Local governments worry about revenue
EAGLE, Colorado – Property values could be down by another 20 percent when the data is analyzed later this year, said Eagle County Assessor Mark Chapin.
That would come on the heels of a 23 percent drop in 2010.
“Our market continued to decline through the early part of this year. When we did our initial evaluation for the data collected earlier this year, it indicated property values could decline by another 18 (percent) to 20 percent from 2010,” Chapin said.
The property-value decline would mean another budget hit for local governments that are fueled by property tax revenues, such as the Eagle County government and Eagle County School District.
The rollback in property values has the county government looking at a $3 million shortfall by the 2014 budget cycle.
The general fund, the checkbook that the county government uses to conduct its day-to-day business, is already running slightly in the red, after the county commissioners opted to cover additional spending on social services with reserve funds. The general fund has $31.8 million in revenue and $32.3 million in spending, according to the the county’s budget, posted on its website.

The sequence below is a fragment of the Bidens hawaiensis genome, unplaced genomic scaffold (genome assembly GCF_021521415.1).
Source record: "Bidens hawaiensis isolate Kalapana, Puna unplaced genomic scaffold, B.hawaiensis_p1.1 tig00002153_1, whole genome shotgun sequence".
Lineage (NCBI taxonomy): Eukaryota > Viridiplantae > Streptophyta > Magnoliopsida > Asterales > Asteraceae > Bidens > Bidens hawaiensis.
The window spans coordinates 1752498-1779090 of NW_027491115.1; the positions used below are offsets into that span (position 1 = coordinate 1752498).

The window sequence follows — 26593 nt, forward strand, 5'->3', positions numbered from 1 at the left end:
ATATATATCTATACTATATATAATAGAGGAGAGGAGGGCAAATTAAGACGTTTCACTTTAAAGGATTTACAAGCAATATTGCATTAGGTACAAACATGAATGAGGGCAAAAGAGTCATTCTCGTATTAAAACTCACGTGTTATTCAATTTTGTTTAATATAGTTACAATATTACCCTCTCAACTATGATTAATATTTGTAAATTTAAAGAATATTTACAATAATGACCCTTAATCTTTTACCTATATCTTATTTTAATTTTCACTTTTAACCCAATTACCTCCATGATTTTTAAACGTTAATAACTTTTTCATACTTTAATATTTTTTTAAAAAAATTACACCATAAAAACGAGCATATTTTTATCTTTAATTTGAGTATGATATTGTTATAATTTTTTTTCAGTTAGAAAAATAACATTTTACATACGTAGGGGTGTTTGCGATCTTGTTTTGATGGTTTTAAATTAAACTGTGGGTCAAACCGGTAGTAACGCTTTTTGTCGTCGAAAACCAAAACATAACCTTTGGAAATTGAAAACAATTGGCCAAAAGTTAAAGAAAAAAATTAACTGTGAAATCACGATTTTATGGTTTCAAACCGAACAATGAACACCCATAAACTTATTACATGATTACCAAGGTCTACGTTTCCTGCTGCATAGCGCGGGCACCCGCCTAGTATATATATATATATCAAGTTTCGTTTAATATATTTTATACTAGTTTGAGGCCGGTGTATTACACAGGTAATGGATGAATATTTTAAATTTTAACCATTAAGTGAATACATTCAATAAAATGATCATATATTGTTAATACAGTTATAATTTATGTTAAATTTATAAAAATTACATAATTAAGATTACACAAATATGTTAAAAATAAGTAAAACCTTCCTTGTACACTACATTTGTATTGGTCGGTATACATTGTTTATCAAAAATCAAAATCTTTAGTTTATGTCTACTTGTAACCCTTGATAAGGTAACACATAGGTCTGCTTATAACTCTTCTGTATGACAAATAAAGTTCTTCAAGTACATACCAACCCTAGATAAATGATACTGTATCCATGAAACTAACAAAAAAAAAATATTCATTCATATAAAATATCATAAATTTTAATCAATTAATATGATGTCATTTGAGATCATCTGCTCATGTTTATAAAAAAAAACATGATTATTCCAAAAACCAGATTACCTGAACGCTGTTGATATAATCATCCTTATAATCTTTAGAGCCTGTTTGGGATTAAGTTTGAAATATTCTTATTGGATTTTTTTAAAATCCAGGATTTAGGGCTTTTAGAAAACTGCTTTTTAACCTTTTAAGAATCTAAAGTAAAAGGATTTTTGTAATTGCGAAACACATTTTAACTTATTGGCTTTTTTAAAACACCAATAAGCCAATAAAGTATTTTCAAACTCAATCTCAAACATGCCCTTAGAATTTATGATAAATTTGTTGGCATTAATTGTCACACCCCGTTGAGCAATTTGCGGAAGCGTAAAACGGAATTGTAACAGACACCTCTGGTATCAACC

The county’s general fund budget deficit is $498,257. Of that, $479,208 was transferred from the county’s general fund to the county’s social services department, according to the county’s budget.
The county’s social services department has a $926,944 fund balance, according to the county budget.
Right now, the county’s total revenue is $88 million and it is projected to spend $84 million.
Property-value calculations are made based on real estate sales data collected between June 30, 2010 and June 30, 2012, Chapin said.
“That 24-month period will determine what the changes in the market will be,” Chapin said.
The county assessor’s office will continue to collect as much information as possible through June 30 and then analyze it. It’ll take until April 2013 to nail it down, Chapin said.
“You can’t change it – you have to follow where it leads,” Chapin said.
The local real estate market is beginning to stabilize, especially in the eastern end of the valley, Chapin said. In the western end of the county – Eagle, Gypsum, Basalt and El Jebel – the market remains in flux.
“Where the market went up by huge amounts during the recent inflationary periods it also went down by a huge amount,” Chapin said.
Reappraisals roll around every two years.
The last time around, between 2008 and 2010, property values declined by 23 percent. Those values, and the corresponding decline in property tax bills that went with them, went into effect in 2012.
The continued uncertainty in the real estate markets could mean another 20 percent decline in revenue for governments that depend on property tax revenue
But it’s still early, Chapin said.
“We’re still analyzing data and looking at properties, and we will be through June 30,” Chapin said.
And the last estimate – a 30 percent decline – turned out to be on the pessimistic side
Staff Writer Randy Wyrick can be reached at 970-748-2935 or firstname.lastname@example.org.